Most of us feel overwhelmed by the many important, but not always urgent, tasks and projects that we need/want/have to or should do. We’re frustrated and stressed by our failure to get it all done.
What gets in the way? It isn’t necessarily a lack of motivation that’s holding us back, but the challenges that come from a lack of time and/or clarity:
- What to do – conflicting priorities because there are just too many options
- When to do it – lack of time to do it all (we’re not always realistic about our time and energy!)
- How to get it done – confusion about how to accomplish a task or project
Other action-stoppers include:
- Procrastination, due to the lack of a pressing deadline or consequence
- Avoidance of tasks that are particularly difficult or boring
- Inability to activate, or just get started (begin stuck in the ‘off’ position)
- Time blindness that leads to poor planning – it’s either now, or not now
So, How DO We Get Anything Done?
Many people, especially those with ADHD, are ‘burst workers.’ It takes us so long to activate, that when we finally get going on something, we want to get all of the mileage we can. So we wait until the last minute then shift into hyperfocus mode, then get so caught up in what we’re doing that it’s hard to stop. It helps when there’s a deadline, as there are no longer conflicting priorities, and the adrenaline (think stimulant) is naturally flowing, helping with concentration.
But what if there isn’t a deadline? What if it is a project that’s important, but not urgent?
Start by Making the Project Do-Able… and Avoid Overwhelm
Projects can be complicated, and often involve many steps that can take a lot of time to complete. Just thinking about a project (instead of an individual task) can lead to feeling overwhelmed. Our protective brain perceives overwhelm as a threat, triggering the ‘fight, flight or freeze’ response. So instead of the increased clarity and focus we need to get things accomplished, we’re more likely to escape into avoidance mode.
The only way a project becomes do-able is when it’s broken down into tasks (individual components). Tasks allow you to focus on doing just one thing at a time. Yet sometimes, accomplishing even a single task can be challenging.
Think about it: How do you eat an elephant? Bite-by-bite. How does Pac-Man win? Byte-by-byte. How do you tackle a project, bit by bit, step-by-step or task-by-task!
Enter the Tortoise Approach… Slow and Steady Wins the Race
How to Overcome Avoidance, and Cross the Finish Line (Get it Done!)
Start by choosing one very specific task (or mini-project) that will help you accomplish your project or long-term goal.
- If your project is to send out weekly blogs, your task is to write one blog
- If your project is to declutter your office, your task is to organize your desktop.
- If your project is to find a new job, your task is to update your resume.
You can put the task on your calendar as a Task-Appointment (an appointment with yourself to accomplish a specific task at a specific time).
But putting it on the calendar doesn’t mean you’ll get it done.
We’re most likely to complete things when there’s a looming deadline with consequences, when it’s a task we really enjoy, or if we’re trying to avoid something that’s even less appealing! Otherwise, so many things can get in the way, and we wind up with a large number of important tasks that we never seem to get around to completing.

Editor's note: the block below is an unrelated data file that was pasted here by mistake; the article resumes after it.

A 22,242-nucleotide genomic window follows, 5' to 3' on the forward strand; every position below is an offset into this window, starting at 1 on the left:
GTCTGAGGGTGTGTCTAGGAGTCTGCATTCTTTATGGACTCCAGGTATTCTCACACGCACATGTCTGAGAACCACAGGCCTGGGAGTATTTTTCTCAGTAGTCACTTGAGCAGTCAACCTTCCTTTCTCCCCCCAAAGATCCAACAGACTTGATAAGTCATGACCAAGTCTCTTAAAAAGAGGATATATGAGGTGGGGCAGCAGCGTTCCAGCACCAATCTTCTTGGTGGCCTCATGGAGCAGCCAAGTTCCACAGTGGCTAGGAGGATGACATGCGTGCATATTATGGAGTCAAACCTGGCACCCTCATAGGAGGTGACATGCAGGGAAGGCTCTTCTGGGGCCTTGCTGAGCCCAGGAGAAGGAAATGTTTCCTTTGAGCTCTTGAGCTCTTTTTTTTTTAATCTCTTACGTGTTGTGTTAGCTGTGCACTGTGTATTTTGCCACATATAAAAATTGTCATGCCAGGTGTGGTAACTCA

So make the task more do-able by making it even smaller:
- Instead of writing a blog, jot down your ideas for the blog.
- Instead of organizing your desktop, clear the space around your keyboard.
- Instead of updating your resume, make a list of your job responsibilities.
The smaller the task, the more likely you’ll be to do it – especially if you’ve assigned a time to work on it.
Slow down and limit the amount of time you work on the task (so you’re more willing to do it!)
- These are the tasks that you haven’t been able to accomplish burst-working, so try a different approach – don’t try to get it all done in a day. Think progress, not immediate completion. (Also, be wary of perfection, which is often the enemy of progress).
- Assign just 20 minutes to the task, or if that seems like too much effort, go for 15 minutes… or even 10.
- The goal is to make your task-time short enough that you’ll actually get to it. You can do almost anything for 10 minutes! Don’t worry about finishing the task (unless you are on a deadline). The way you’ll finish is with consistent effort.
Like the tortoise, keep plodding onward.
Studies show that authors complete more books when they write for ten minutes a day than when they wait for the time and inspiration to do burst-writing sessions.
Commit to working on your task, or other parts of the project, on a regular basis (every day, four times a week, or whatever makes sense for you).
Even if you absolutely don’t feel like it, or you’ve been swamped by other, more pressing tasks, by carving out these short but regular sessions to work on tasks related to that important, but neglected project, you will get it done!
Often it helps to have other people to encourage your efforts and hold you accountable. My new program, Your Online Action Group, does just that, with the TUIT Project (so you’ll finally get around to it!). It’s inexpensive and super supportive. Everything is online or recorded, so no problem if you miss something. Check it out at www.OvercomeOverwhelm.com.
For individual coaching or group training, go to www.SusanLasky.com or contact me at Susan@SusanLasky.com.